"Considering this Court's more than 33 years as a judicial officer, DIBC may be entitled to its recognition as the party who has devised the most creative schemes and maneuvers to delay compliance with a court order," U.S. District Judge Patrick Duggan declared.

In early 2011, frustrated by the company's stubborn refusal to build its share of the project as planned, and oppoed to unilateral changes being made to key aspects of the design (including illegally closing off a city street), the state sought to have the company found in contempt.

More court action ensued. Mostly, the company kept making the same argument over and over — that there was never really an agreed-upon plan for it to follow. 

Edwards, fed up with the steady supply of manure the company's lawyers kept trying to feed him and dismayed by a blatant disregard of lawful court orders, found the DIBC in contempt and sent its president, Dan Stamper, to jail for a few hours, just so the message would be delivered that this was serious.

Upon Stamper's release, the company pledged that it would change its ways and abide by Edwards' rulings. But it did neither; instead, it only continued to stall progress.

And so, early this year, company officials — including Matty, an octogenarian billionaire — were again cited for contempt. This time, Edwards threw both Matty and Stamper into the slammer, where they spent the night.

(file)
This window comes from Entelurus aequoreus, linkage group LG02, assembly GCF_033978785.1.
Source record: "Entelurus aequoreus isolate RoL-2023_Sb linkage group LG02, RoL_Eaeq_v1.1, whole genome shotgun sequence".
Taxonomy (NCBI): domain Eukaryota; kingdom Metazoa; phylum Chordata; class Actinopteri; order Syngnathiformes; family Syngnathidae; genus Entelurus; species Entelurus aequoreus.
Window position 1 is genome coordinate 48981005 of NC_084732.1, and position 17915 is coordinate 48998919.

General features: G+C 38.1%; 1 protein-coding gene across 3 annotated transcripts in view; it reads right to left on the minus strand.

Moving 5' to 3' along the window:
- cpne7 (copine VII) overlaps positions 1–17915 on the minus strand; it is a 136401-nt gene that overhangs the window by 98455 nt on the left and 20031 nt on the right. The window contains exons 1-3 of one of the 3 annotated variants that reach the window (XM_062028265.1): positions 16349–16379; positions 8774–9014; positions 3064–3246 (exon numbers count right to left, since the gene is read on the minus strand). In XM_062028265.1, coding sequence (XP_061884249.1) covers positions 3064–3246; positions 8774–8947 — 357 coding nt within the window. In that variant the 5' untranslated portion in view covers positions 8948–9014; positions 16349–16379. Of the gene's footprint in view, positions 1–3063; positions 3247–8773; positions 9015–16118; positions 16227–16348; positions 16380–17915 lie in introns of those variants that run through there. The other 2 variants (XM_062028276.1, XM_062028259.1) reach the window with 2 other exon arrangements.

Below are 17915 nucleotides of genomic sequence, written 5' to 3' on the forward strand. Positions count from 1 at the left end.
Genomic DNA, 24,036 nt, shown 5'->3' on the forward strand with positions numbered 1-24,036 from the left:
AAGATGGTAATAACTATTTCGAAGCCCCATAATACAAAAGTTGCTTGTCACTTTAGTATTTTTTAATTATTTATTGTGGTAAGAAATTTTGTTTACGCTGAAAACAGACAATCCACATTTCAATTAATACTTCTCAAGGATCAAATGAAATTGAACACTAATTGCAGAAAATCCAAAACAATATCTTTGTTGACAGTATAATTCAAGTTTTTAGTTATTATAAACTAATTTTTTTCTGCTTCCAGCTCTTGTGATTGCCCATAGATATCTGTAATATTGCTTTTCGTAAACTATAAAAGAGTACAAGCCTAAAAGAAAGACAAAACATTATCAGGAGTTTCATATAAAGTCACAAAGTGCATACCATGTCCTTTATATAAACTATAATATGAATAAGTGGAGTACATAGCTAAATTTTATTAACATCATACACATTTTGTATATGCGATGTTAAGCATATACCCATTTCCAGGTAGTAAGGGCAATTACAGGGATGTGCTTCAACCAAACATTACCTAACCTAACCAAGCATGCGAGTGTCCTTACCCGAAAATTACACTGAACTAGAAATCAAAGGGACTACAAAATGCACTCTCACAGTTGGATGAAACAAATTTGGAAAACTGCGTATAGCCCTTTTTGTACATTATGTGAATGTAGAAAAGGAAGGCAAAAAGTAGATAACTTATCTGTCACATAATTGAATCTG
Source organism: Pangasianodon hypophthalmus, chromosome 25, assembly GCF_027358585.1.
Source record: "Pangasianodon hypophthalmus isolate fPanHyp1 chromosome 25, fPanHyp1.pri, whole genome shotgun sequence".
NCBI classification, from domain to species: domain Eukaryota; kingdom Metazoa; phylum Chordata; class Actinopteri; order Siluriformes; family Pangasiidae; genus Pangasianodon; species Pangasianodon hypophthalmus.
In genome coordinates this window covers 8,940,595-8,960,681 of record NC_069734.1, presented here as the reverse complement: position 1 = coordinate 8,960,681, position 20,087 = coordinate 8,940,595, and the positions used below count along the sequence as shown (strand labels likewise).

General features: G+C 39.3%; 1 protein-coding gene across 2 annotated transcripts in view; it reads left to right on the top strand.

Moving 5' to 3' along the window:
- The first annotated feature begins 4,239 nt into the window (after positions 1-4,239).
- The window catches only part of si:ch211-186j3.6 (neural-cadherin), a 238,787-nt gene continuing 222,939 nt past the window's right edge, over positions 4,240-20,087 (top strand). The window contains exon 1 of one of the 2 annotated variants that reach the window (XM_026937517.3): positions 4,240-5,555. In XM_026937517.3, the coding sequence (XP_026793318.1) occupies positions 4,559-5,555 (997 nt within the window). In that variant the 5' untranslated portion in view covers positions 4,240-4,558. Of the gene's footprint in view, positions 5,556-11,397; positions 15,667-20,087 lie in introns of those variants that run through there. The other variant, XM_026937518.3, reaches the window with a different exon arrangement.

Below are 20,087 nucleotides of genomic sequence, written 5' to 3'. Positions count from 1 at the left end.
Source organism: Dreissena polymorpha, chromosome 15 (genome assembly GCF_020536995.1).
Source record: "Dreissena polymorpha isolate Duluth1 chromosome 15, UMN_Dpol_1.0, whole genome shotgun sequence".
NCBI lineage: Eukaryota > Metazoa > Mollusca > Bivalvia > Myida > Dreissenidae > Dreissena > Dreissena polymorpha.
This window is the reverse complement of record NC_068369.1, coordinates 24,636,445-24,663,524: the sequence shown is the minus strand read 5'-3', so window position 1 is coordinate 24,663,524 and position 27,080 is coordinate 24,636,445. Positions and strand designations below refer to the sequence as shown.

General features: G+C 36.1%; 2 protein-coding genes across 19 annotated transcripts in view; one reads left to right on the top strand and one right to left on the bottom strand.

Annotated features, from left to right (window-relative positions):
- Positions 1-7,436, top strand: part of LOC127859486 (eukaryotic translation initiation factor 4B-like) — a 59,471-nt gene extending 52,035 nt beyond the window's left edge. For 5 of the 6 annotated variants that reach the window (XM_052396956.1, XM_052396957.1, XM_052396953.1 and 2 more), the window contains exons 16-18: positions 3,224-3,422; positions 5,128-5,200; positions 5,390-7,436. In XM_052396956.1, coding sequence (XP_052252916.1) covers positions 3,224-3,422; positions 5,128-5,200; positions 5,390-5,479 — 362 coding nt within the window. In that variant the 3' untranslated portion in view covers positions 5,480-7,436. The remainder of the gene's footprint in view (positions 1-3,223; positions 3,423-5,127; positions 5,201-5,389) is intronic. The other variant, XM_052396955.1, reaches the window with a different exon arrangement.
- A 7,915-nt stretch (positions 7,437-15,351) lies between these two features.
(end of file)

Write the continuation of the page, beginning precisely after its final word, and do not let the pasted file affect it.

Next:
At one point, hitting a new low even for them, lawyers for the company filed court documents that essentially accused Edwards and a court-appointed monitor of conspiring with the governor's office in an attempt to strong-arm the bridge company into giving up its opposition to a new publicly owned bridge a few miles downriver.

Lawyers for the company claimed that they were told in a secret meeting that Edwards would continue to rule against the DIBC as long as it kept trying to prevent the new bridge from being built.

There's never been a shred of any real evidence that claim besmirching the character and ethics of Edwards had any basis in reality.

It was, rather, just one more example of a company willing to say and do anything in order to get what it wants. (You may recall that this is the same company that spent years in court trying to keep control of a piece of public parkland it had absolutely no right to.)

But the sleazeball tactics didn't work. Instead of succumbing to the DIBC slime-hurling, Edwards removed the company from the project completely, ordering it to cough up $16 million and putting the work in the hands of MDOT to complete.

The result was that, in just over six months, Pier 19 was removed, the work was completed as originally designed, and the suits were putting on hard hats and vests to attend last week's ceremony.

As far as we can tell, the company's appeals have all been exhausted. No higher court bought the feeble contention that Edwards had made any improper rulings. 

In fact, the only court action that remains is one brought by the state, which is claiming that the company owes the state in excess of $1 million, according to an MDOT spokesman.

So, other than the joy felt by the residents of southwest Detroit and truckers alike now that Gateway is finally done, why is any of this all that pertinent?

Because the same folks who wasted much time and money trying to defend an indefensible position in court are now attempting to convince Michigan voters that the DIBC and its owners are trying to protect hard-working citizens from the perfidy of the governor and state bureaucrats.  

Gov. Rick Snyder fully supports construction of what's being called the New International Trade Crossing. Because the DIBC's lobbying and campaign contributions succeeded in having the effort languish in the Legislature, Snyder found a way to move the project ahead on his own.